PJ Harvey, Brixton Academy, London — overview

The first of PJ Harvey’s two nights at Brixton Academy opened with the Dorset singer-songwriter and her nine-powerful band emerging from backstage gloom in a file wearing funereally dark garments. Two drummers led the way with a military tattoo as the musicians arranged themselves in an oval shape, a gothic encampment. The 1st notes they struck up were a grave blast of noise, fuelled by three horn players like Harvey on saxophone.

When she started singing, her voice rose higher above the ominous musical reverberations, telling the story of an old woman living in a deserted Balkan village. The song was “Chain of Keys” from her most current album The Hope Six Demolition Project, whose tracks had been inspired by Harvey’s visits to Kosovo, Afghanistan and the US. “Imagine what her eyes have observed,” she sang of the elderly villager she saw throughout the Kosovo trip. “We ask but she won’t let us in.”

Harvey is playing an unusual hand in The Hope Six Demolition Project. Created as a functionality art piece in which she and her musicians could be watched recording its songs in the studio, it addresses war, poverty and pollution, a world out of kilter. But Harvey is a reluctant agitpopper. Shouts from the audience at the Academy met with implacable silence, only broken at the end when she introduced her band. Like the lady in “Chain of Keys”, Harvey prefers to keep her public at a distance, even when she desires to engage them in wider problems.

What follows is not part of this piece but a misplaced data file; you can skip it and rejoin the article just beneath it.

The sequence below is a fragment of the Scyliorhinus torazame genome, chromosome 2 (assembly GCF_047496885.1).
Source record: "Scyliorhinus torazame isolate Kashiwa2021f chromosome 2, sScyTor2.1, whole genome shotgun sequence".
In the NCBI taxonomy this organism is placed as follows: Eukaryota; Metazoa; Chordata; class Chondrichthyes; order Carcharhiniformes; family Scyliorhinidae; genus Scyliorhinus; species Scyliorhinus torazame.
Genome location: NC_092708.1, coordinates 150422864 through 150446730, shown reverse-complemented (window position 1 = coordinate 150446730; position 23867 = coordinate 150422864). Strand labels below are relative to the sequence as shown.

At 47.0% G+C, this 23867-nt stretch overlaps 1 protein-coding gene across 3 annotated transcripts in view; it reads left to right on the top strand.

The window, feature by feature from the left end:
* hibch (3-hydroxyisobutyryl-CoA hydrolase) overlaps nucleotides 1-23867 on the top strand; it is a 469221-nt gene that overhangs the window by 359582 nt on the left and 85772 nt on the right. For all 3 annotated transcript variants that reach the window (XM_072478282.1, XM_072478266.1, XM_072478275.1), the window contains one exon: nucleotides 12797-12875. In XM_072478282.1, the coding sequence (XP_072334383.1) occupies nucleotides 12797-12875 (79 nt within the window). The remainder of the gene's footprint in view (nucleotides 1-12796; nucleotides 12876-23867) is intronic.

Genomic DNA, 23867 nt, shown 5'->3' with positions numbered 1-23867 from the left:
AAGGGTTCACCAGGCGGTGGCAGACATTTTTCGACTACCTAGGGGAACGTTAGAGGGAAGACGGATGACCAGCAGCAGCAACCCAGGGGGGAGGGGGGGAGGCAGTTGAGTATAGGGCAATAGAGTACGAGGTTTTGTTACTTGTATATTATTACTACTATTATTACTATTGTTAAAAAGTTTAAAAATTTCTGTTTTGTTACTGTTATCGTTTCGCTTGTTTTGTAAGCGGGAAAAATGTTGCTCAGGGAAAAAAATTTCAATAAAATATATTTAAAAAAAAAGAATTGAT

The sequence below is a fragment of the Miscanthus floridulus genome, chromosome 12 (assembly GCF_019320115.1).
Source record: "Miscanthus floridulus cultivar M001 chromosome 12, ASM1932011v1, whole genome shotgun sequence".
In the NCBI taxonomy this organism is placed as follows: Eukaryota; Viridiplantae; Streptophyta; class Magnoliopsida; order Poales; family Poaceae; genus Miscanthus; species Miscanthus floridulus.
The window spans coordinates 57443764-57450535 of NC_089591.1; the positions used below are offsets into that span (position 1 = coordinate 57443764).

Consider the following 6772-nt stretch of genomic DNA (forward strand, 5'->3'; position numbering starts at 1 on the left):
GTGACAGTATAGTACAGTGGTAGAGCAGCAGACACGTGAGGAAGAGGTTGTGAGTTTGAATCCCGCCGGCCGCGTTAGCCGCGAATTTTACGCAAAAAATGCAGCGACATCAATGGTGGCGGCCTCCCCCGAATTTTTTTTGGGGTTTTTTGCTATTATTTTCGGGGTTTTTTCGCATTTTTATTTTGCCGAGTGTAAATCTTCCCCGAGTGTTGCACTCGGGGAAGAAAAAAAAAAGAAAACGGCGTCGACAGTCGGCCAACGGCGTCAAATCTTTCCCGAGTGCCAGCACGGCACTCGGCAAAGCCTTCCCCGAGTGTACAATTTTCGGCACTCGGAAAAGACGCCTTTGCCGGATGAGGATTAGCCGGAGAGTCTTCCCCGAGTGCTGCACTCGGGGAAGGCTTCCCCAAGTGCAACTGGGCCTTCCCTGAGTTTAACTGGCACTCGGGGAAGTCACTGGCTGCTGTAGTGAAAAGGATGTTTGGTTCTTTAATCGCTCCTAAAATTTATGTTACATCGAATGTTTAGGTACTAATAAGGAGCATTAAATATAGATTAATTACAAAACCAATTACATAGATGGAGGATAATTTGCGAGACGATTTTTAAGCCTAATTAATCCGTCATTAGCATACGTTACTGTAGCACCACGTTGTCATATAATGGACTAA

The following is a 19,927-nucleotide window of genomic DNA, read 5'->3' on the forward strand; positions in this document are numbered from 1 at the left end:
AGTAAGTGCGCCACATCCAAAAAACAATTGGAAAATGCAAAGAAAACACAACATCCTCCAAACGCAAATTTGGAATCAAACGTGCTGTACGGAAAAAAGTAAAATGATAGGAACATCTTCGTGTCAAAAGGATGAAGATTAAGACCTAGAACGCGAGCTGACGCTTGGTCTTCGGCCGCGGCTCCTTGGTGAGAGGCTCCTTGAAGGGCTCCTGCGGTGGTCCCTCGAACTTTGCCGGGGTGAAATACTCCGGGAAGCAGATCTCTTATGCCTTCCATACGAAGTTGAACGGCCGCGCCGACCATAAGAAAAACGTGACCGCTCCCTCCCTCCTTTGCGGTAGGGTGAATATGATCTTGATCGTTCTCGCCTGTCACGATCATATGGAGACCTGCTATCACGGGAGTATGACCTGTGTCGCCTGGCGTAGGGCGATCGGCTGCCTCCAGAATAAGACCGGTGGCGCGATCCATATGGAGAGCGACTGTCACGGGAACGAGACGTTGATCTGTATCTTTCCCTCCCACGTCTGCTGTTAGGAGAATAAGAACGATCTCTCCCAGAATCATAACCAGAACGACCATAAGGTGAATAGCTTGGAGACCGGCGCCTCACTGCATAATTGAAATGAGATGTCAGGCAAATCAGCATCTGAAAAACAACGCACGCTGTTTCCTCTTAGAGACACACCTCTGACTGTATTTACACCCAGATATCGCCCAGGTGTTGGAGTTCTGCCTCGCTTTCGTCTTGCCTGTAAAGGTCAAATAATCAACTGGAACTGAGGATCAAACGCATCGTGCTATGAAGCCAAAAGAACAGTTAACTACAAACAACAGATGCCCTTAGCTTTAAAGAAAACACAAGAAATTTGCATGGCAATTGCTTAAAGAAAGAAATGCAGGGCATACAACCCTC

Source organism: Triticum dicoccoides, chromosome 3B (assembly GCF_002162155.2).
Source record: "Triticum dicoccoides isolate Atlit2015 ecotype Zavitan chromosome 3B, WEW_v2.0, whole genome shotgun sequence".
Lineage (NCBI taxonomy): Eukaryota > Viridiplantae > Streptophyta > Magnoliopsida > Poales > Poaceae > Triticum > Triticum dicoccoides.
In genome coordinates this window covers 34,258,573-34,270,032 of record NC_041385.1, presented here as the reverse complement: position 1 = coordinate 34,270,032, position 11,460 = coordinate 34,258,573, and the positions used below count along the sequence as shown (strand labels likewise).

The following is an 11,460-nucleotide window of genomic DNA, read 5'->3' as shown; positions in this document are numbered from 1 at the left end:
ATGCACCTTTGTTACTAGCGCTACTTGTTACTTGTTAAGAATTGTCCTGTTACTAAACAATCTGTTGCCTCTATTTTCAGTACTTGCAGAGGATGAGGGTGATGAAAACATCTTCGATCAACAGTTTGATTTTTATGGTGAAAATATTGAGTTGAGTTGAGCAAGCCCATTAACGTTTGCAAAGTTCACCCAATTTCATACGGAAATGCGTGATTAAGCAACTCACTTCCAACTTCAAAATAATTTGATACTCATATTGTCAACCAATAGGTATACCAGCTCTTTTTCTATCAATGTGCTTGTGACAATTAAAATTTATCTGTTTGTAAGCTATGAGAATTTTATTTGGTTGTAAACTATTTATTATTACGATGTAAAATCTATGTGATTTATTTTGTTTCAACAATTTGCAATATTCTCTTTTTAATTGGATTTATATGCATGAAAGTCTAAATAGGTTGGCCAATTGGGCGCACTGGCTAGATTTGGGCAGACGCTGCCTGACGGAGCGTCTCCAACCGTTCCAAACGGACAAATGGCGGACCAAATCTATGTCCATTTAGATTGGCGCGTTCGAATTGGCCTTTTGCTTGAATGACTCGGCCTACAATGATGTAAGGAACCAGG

Her all-male backing band played their role as retainers with formidable discipline: a saxophonist’s superbly wild solo at the end of “The Ministry of Social Affairs” was a rare moment of peacockery. Otherwise the theatricality was left to Harvey, front of stage in an artfully revealing black outfit, unencumbered by her usual guitar. The sound mix was completely judged, from the immense bass saxophone wailing like the dawning of an awful thought in “The Ministry of Defence” to the numbed subtleties of the ambient lament “Dollar, Dollar”, which ended with a wonderfully mournful tenor sax solo.

Harvey’s vocals have been dramatic, varying notes and tones expertly. At occasions she got carried away with performing, or becoming seen to be performing: the way she palmed her cheeks like Munch’s “The Scream” throughout “Dollar, Dollar” was pure ham. But largely her movements were expressive, as when her imploring gesture at the finish of “Rid of Me” was cast into darkness by an extinguished spotlight. She is a class act.

pjharvey.net

Section: Arts

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